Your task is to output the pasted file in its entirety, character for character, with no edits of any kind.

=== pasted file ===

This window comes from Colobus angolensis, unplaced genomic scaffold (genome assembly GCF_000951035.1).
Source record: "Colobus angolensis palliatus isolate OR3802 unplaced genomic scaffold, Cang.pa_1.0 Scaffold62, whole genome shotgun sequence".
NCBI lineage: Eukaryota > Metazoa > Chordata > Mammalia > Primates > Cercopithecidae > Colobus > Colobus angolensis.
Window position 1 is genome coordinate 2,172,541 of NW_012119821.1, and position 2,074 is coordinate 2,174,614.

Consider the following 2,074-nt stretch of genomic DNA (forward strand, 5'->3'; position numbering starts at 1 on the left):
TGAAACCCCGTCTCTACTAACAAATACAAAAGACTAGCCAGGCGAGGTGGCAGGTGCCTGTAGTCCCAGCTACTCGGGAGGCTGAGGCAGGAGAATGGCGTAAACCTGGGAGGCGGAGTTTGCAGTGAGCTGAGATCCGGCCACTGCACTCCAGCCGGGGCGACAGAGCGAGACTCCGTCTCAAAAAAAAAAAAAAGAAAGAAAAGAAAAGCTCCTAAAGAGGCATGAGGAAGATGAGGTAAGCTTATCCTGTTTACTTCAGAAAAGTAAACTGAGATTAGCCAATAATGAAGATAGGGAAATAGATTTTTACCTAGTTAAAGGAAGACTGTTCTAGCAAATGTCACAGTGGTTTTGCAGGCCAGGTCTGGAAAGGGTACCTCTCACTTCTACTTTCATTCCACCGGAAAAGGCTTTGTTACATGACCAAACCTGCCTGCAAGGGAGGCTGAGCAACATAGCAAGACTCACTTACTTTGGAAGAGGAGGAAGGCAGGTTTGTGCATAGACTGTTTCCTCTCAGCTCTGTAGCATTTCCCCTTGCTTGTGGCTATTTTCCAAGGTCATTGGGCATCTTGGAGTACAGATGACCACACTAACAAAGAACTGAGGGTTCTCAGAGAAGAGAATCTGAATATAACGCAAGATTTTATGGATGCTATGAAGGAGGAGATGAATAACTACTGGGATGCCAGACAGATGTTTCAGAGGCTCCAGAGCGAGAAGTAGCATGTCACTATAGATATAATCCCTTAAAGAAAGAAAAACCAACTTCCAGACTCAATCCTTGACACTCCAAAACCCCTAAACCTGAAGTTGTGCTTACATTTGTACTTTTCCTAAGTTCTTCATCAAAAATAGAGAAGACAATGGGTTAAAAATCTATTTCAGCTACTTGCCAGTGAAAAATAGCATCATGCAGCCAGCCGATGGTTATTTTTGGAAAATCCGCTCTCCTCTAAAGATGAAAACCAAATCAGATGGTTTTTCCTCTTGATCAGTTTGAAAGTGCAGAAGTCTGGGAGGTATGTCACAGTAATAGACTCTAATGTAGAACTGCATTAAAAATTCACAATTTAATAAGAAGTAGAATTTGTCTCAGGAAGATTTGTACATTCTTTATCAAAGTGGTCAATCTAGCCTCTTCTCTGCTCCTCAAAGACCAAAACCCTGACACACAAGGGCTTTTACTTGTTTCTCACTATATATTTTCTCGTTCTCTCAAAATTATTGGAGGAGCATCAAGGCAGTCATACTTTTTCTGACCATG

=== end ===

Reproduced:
This window comes from Colobus angolensis, unplaced genomic scaffold (genome assembly GCF_000951035.1).
Source record: "Colobus angolensis palliatus isolate OR3802 unplaced genomic scaffold, Cang.pa_1.0 Scaffold62, whole genome shotgun sequence".
NCBI lineage: Eukaryota > Metazoa > Chordata > Mammalia > Primates > Cercopithecidae > Colobus > Colobus angolensis.
Window position 1 is genome coordinate 2,172,541 of NW_012119821.1, and position 2,074 is coordinate 2,174,614.

Consider the following 2,074-nt stretch of genomic DNA (forward strand, 5'->3'; position numbering starts at 1 on the left):
TGAAACCCCGTCTCTACTAACAAATACAAAAGACTAGCCAGGCGAGGTGGCAGGTGCCTGTAGTCCCAGCTACTCGGGAGGCTGAGGCAGGAGAATGGCGTAAACCTGGGAGGCGGAGTTTGCAGTGAGCTGAGATCCGGCCACTGCACTCCAGCCGGGGCGACAGAGCGAGACTCCGTCTCAAAAAAAAAAAAAAGAAAGAAAAGAAAAGCTCCTAAAGAGGCATGAGGAAGATGAGGTAAGCTTATCCTGTTTACTTCAGAAAAGTAAACTGAGATTAGCCAATAATGAAGATAGGGAAATAGATTTTTACCTAGTTAAAGGAAGACTGTTCTAGCAAATGTCACAGTGGTTTTGCAGGCCAGGTCTGGAAAGGGTACCTCTCACTTCTACTTTCATTCCACCGGAAAAGGCTTTGTTACATGACCAAACCTGCCTGCAAGGGAGGCTGAGCAACATAGCAAGACTCACTTACTTTGGAAGAGGAGGAAGGCAGGTTTGTGCATAGACTGTTTCCTCTCAGCTCTGTAGCATTTCCCCTTGCTTGTGGCTATTTTCCAAGGTCATTGGGCATCTTGGAGTACAGATGACCACACTAACAAAGAACTGAGGGTTCTCAGAGAAGAGAATCTGAATATAACGCAAGATTTTATGGATGCTATGAAGGAGGAGATGAATAACTACTGGGATGCCAGACAGATGTTTCAGAGGCTCCAGAGCGAGAAGTAGCATGTCACTATAGATATAATCCCTTAAAGAAAGAAAAACCAACTTCCAGACTCAATCCTTGACACTCCAAAACCCCTAAACCTGAAGTTGTGCTTACATTTGTACTTTTCCTAAGTTCTTCATCAAAAATAGAGAAGACAATGGGTTAAAAATCTATTTCAGCTACTTGCCAGTGAAAAATAGCATCATGCAGCCAGCCGATGGTTATTTTTGGAAAATCCGCTCTCCTCTAAAGATGAAAACCAAATCAGATGGTTTTTCCTCTTGATCAGTTTGAAAGTGCAGAAGTCTGGGAGGTATGTCACAGTAATAGACTCTAATGTAGAACTGCATTAAAAATTCACAATTTAATAAGAAGTAGAATTTGTCTCAGGAAGATTTGTACATTCTTTATCAAAGTGGTCAATCTAGCCTCTTCTCTGCTCCTCAAAGACCAAAACCCTGACACACAAGGGCTTTTACTTGTTTCTCACTATATATTTTCTCGTTCTCTCAAAATTATTGGAGGAGCATCAAGGCAGTCATACTTTTTCTGACCATG